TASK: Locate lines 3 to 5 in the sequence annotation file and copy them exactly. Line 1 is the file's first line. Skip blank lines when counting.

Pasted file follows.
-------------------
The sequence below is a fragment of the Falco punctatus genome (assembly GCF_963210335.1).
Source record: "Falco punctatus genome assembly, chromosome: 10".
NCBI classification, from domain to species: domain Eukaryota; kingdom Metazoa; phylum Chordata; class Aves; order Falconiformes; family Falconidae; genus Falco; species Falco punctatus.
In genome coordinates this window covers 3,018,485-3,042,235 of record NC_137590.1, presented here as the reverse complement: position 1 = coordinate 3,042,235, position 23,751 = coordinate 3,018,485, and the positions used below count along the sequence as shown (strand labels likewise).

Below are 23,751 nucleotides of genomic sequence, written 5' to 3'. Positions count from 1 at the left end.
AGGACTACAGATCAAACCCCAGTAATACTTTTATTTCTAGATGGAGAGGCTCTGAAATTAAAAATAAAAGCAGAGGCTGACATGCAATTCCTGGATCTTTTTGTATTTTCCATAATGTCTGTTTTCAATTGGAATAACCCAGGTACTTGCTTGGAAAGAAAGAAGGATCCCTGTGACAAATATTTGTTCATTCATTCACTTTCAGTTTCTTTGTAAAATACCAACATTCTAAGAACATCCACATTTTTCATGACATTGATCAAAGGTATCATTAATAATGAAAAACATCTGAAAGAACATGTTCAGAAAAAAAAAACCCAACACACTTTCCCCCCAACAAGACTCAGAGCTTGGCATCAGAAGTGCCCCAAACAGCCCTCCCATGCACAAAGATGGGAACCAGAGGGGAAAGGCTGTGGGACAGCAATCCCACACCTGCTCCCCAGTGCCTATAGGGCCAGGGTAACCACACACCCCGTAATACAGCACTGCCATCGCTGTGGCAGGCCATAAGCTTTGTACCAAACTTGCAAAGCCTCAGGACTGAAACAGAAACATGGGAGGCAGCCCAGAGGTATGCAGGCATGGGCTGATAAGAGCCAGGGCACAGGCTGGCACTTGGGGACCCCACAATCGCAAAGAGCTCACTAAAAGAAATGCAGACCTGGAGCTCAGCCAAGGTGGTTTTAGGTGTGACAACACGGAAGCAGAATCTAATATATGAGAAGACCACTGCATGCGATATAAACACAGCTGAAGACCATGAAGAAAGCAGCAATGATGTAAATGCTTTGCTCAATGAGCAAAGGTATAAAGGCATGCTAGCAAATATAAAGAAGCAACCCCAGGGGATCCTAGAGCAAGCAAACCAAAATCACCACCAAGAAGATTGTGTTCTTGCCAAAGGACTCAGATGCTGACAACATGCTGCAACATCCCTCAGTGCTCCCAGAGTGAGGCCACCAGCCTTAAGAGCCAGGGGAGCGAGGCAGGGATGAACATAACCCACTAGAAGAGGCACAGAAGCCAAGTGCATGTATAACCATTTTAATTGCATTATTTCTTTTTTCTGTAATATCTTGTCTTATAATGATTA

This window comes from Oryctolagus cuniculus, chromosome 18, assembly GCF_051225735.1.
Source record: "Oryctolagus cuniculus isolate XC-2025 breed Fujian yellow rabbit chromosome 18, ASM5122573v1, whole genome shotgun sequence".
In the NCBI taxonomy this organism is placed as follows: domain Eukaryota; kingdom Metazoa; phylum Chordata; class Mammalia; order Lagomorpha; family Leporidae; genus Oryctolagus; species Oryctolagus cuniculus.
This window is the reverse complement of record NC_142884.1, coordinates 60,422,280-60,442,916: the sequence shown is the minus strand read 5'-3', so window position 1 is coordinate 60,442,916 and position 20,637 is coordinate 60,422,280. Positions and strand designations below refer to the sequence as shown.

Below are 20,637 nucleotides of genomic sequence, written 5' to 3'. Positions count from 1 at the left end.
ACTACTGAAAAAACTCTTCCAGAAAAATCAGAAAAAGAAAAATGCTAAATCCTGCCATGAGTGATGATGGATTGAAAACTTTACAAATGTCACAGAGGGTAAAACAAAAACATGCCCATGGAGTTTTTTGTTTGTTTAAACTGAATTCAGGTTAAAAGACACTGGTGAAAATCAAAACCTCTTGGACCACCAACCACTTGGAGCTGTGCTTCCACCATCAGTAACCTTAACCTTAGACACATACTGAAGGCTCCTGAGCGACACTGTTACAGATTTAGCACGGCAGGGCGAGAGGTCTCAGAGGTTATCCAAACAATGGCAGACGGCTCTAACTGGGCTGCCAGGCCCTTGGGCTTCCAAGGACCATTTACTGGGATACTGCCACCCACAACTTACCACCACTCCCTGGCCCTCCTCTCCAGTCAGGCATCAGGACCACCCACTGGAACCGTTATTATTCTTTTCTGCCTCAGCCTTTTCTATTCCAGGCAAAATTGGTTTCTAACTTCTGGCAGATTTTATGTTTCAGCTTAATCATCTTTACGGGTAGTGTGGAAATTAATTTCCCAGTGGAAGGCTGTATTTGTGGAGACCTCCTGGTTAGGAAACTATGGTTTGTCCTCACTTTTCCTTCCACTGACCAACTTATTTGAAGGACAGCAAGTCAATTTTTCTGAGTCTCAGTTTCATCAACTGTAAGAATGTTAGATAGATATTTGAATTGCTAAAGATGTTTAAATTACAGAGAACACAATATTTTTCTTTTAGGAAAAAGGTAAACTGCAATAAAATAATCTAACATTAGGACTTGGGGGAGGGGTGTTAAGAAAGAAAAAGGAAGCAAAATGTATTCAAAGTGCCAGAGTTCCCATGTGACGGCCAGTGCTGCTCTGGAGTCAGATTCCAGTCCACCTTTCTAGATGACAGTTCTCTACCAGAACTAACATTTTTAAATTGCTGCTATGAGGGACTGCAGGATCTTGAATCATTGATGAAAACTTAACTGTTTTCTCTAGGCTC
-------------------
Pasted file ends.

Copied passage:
NCBI classification, from domain to species: domain Eukaryota; kingdom Metazoa; phylum Chordata; class Aves; order Falconiformes; family Falconidae; genus Falco; species Falco punctatus.
In genome coordinates this window covers 3,018,485-3,042,235 of record NC_137590.1, presented here as the reverse complement: position 1 = coordinate 3,042,235, position 23,751 = coordinate 3,018,485, and the positions used below count along the sequence as shown (strand labels likewise).

Below are 23,751 nucleotides of genomic sequence, written 5' to 3'. Positions count from 1 at the left end.